It's a shame the makers of the original Godzilla movie from 1954 aren't around to see Pacific Rim. While they were putting an actor in a bulky, unexpressive rubber suit so he could stomp around a scaled-down Tokyo with buildings that look like they were made of painted refrigerator boxes, I'm sure they dreamed of a day when they could make Godzilla look like a living animal with tensing muscles, a mouth that could fully open and bellow, and the ability to run, jump, swim, and demonstrate a full range of motion with all its limbs. I'm sure they wished for the day when their cameras could swoop between buildings and capture buzzing helicopters and scampering humans trying to escape Godzilla's wrath. Or at the very least, that Godzilla wouldn't look like a guy in a rubber suit waddling around some painted boxes.
Pacific Rim is the realization of those dreams, along with the imaginary battles I fought with my toys as a kid, which is part of the reason why it's one of the most fun summer movies I've seen in a long time. Watch my ReThink Review of Pacific Rim below (transcript following).
Pacific Rim can be accurately summed up in just five words: giant robots vs. giant monsters. And in the hands of a lesser director, that's all it would be, or worse, another Transformers movie. But in the hands of Guillermo del Toro, a cinema savant with an unbridled imagination and a unique talent for creature and set design, Pacific Rim is a modern triumph and probably the most fun you'll have at the movies this summer. You think I'm fucking with you? I am not fucking with you.
Set in the near future, Pacific Rim starts with a sequence that would put the finales of most giant monster movies to shame, explaining how an interdimensional portal opened deep in the Pacific Ocean and began sporadically issuing gigantic reptilian beasts called kaiju that devastated several cities. The international community banded together and responded by creating enormous robots called Jaegers to fight them that are so complex that it takes 2-3 pilots whose brains are connected by a neural bridge called a "drift" to operate them. The Jaegers are briefly successful, but with the kaiju evolving faster than Jaeger technology, the UN decides to defund the Jaeger program and divert resources to a giant but ineffective wall meant to keep the kaiju away from coastal cities.
But the leader of the Jaeger program, Stacker Pentecost (played by Idris Elba), believes his few remaining robot warriors can make one last stand in Hong Kong. So he assembles the best remaining pilots, including Raleigh Beckett (played by Charlie Hunnam), a washed-up former pilot who looks like the love child of Matt Damon and Matthew Modine who quit the program after his co-pilot brother was killed. However, the only pilot with the potential to create a successful drift with Raleigh is Mako Mori, a talented trainee (played by Rinko Kikuchi) who Pentecost is overly protective of. Included in the cast are Max Martini and Robert Kazinsky as a father/son Jaeger crew, Charlie Day and Burn Gorman as bickering scientists studying the kaiju, and Ron Perlman as a gangster specializing in the gathering and sale of black market kaiju parts.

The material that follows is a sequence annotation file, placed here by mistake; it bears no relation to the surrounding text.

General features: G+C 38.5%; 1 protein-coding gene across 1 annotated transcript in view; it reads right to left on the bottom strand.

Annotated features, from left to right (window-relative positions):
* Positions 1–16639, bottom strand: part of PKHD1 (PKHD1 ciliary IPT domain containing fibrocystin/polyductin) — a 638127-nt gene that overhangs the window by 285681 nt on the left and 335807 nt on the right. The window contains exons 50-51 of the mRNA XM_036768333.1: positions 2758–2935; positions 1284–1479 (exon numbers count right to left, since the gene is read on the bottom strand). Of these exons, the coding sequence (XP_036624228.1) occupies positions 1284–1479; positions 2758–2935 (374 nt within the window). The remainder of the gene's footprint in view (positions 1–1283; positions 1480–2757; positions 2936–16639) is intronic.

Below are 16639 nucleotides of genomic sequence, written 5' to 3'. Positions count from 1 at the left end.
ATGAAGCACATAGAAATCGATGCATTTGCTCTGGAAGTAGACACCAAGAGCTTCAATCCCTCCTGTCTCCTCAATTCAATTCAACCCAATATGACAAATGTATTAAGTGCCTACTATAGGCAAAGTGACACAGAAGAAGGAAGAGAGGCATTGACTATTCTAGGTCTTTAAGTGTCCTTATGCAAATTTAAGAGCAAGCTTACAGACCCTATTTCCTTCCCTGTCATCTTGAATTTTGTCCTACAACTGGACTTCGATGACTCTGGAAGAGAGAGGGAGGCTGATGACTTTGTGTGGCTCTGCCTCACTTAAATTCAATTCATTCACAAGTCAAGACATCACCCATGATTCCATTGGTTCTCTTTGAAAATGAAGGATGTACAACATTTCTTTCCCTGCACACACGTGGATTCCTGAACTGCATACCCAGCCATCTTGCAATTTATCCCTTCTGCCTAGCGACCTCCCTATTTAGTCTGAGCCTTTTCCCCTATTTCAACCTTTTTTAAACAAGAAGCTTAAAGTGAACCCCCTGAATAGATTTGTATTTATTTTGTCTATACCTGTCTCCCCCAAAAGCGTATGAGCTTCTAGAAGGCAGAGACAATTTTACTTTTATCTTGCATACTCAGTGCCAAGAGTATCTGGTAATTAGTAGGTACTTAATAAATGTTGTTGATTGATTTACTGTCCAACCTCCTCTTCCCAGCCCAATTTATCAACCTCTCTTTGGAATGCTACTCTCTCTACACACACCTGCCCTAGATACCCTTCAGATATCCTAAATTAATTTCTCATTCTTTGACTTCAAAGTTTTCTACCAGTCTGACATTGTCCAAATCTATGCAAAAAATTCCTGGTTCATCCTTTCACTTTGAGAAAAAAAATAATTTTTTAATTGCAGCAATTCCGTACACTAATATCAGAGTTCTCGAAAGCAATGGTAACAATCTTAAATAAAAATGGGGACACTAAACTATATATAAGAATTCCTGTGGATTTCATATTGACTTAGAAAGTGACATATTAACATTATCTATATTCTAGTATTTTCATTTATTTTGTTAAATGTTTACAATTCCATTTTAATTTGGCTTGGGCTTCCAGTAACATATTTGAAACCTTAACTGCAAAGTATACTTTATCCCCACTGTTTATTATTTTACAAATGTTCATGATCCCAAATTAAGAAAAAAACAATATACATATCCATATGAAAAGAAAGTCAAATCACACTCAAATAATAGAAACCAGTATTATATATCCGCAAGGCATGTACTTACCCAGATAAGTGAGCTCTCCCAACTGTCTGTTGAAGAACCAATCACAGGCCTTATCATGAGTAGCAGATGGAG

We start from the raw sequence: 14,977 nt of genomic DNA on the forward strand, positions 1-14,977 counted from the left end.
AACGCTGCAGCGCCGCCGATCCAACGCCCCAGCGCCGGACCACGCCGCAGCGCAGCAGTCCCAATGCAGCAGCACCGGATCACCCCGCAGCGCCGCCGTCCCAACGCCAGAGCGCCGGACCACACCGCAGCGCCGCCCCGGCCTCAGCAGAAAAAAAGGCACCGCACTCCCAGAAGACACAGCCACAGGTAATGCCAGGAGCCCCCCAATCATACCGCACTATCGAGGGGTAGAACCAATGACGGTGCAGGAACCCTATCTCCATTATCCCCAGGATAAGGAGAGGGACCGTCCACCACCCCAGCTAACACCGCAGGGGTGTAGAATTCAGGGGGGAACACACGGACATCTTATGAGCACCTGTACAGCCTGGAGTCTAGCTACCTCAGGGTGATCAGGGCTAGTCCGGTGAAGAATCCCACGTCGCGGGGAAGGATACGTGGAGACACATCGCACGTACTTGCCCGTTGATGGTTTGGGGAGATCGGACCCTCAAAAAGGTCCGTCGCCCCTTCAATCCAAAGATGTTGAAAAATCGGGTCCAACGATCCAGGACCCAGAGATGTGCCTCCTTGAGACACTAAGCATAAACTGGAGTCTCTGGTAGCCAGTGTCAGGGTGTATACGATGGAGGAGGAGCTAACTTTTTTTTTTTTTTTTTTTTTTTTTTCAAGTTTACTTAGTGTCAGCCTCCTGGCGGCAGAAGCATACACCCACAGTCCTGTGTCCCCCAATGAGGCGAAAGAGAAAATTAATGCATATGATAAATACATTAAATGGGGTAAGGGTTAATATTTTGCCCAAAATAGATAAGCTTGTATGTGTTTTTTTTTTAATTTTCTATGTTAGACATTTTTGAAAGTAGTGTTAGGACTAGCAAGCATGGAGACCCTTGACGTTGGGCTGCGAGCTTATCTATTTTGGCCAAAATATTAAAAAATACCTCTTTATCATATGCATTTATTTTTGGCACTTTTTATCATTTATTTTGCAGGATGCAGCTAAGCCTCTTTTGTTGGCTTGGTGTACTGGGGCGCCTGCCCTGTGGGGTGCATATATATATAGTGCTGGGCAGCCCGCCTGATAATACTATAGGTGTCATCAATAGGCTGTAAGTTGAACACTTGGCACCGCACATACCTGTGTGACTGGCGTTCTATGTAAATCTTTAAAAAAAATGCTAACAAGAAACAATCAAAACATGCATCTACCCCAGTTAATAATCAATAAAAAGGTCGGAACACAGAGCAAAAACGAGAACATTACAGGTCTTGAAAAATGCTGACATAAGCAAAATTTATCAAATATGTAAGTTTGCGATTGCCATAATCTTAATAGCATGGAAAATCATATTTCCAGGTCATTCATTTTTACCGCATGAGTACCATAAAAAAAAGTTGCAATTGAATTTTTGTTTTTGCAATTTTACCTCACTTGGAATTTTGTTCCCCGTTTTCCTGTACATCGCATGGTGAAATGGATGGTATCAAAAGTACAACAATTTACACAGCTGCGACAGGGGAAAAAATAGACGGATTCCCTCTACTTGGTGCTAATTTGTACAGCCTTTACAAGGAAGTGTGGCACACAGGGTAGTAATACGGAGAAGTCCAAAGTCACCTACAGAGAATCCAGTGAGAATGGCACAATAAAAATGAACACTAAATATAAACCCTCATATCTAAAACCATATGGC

The word kaiju is Japanese for "strange beast", but it's also the name of the genre of Japanese movies and TV shows featuring giant monsters or robots (usually played by actors in cheesy-looking rubber suits) that started in the 1950s, with Godzilla, Mothra, Gamera, and Ultraman among the most famous. Pacific Rim is definitely a kaiju movie, and del Toro, who grew up loving Japanese pop culture, has said that he hopes Pacific Rim gives birth to a new generation of kaiju fans.
But with its stunning, exquisitely detailed CG effects, fantastic production design, and bone-rattling sound, Pacific Rim is the movie those early kaiju filmmakers and audiences have always wanted to see. It's the realization of the dream of every kid (even grown ones) who's ever pitted his toy robots and monsters against each other and tried to imagine what a real-life, full-scale throwdown between them would be like. This is some of the best CG I've ever seen, with every drop of rain, falling brick, or bouncing spark beautifully rendered. In addition, the physical production design creates the feeling of a lived-in world full of people trying to go about their lives with the threat of total annihilation looming, mixing futuristic technology with scuffed, clanking metal, greasy gears, and hissing hydraulics.
Yes, a lot of the dialogue isn't great and most of it is shouted, but I'd be shouting too if a colossal space dinosaur was trying to smash me. Yes, Pacific Rim is very loud, but what else would you expect from a movie about warring 200-foot-tall giants? Besides, these only amplify those all-important five words of Pacific Rim -- giant robots vs. giant monsters -- which is exactly what you get, to the point that you almost get too much. If there's something else you're looking for in a robots vs. monsters movie, I can't imagine what it is, since Pacific Rim is a tremendous achievement and the most fun I've had in a movie theater in many, many summers.